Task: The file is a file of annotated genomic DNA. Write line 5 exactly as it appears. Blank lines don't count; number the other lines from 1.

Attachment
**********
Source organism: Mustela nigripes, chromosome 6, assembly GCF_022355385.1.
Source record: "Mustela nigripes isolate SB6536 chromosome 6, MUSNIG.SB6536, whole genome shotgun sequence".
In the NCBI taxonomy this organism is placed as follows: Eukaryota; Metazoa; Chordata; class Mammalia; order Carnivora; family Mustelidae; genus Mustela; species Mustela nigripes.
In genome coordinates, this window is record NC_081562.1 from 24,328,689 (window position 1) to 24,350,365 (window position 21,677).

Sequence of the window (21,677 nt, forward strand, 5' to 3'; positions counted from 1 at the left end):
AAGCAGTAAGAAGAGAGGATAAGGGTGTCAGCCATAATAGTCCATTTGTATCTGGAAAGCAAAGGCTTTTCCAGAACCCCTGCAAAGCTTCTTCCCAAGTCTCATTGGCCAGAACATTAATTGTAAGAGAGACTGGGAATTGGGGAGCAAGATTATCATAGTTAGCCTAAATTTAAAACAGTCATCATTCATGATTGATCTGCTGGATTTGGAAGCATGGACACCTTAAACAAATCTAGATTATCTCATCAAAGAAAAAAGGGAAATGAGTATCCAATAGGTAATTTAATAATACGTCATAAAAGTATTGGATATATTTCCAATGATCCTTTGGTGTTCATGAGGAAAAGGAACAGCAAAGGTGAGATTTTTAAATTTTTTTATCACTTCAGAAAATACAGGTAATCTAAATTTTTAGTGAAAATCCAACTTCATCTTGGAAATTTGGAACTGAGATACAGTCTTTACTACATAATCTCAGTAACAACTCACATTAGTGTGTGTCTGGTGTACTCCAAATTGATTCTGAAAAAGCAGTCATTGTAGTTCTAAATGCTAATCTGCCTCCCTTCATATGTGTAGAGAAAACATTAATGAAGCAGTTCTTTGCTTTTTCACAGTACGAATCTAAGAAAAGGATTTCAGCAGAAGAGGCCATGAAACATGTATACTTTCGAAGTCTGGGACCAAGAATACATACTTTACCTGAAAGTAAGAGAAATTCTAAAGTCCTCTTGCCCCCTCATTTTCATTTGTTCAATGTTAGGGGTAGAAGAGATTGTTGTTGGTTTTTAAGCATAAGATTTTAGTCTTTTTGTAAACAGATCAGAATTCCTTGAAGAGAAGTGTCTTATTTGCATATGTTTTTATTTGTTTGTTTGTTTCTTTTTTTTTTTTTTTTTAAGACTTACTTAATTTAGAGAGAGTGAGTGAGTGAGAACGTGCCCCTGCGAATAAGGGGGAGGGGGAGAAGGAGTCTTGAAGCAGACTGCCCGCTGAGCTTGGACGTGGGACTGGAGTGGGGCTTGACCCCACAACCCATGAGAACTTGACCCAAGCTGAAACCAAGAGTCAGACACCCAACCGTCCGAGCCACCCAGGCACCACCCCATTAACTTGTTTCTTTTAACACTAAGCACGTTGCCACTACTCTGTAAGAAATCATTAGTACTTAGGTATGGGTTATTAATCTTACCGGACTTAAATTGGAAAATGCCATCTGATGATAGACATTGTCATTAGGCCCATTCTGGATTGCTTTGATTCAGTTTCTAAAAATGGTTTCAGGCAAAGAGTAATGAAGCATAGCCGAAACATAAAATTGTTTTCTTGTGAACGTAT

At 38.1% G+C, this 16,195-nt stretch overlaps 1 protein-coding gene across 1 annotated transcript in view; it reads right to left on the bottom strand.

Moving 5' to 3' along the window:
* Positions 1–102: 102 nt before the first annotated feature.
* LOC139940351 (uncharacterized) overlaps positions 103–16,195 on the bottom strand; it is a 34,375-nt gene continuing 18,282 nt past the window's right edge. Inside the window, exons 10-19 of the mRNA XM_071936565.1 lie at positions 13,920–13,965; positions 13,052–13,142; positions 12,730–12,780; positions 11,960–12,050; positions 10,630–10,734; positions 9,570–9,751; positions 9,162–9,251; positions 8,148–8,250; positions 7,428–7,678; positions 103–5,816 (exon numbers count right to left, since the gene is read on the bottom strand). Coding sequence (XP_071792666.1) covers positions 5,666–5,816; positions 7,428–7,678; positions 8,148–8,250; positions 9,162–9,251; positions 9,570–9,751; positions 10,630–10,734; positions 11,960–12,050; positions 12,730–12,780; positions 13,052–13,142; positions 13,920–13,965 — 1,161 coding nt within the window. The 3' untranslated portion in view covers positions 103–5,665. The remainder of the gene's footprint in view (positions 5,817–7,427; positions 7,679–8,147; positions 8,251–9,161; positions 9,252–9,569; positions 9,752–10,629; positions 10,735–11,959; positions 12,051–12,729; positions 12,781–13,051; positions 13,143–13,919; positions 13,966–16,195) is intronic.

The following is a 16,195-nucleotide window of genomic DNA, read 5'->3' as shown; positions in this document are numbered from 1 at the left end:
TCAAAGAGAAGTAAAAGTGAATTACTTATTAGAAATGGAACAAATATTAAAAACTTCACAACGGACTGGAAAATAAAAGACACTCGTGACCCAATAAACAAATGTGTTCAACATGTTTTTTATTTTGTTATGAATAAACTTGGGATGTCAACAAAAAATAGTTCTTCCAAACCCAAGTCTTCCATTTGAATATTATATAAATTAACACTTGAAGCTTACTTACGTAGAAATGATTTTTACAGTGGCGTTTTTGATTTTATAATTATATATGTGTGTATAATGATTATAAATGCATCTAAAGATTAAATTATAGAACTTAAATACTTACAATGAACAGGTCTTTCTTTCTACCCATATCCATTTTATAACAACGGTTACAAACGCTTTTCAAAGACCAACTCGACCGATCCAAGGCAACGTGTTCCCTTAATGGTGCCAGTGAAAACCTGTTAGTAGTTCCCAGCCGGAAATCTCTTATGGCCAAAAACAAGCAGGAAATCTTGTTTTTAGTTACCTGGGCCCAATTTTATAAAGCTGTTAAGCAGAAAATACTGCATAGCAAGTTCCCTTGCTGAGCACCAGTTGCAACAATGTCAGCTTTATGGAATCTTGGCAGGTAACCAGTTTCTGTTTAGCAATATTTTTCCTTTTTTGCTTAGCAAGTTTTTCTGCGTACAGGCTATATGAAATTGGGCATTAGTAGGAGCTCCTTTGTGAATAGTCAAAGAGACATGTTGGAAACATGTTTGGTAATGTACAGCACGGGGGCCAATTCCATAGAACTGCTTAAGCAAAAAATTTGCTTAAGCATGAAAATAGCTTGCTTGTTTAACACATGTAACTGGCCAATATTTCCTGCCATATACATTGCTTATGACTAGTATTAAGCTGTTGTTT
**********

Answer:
Sequence of the window (21,677 nt, forward strand, 5' to 3'; positions counted from 1 at the left end):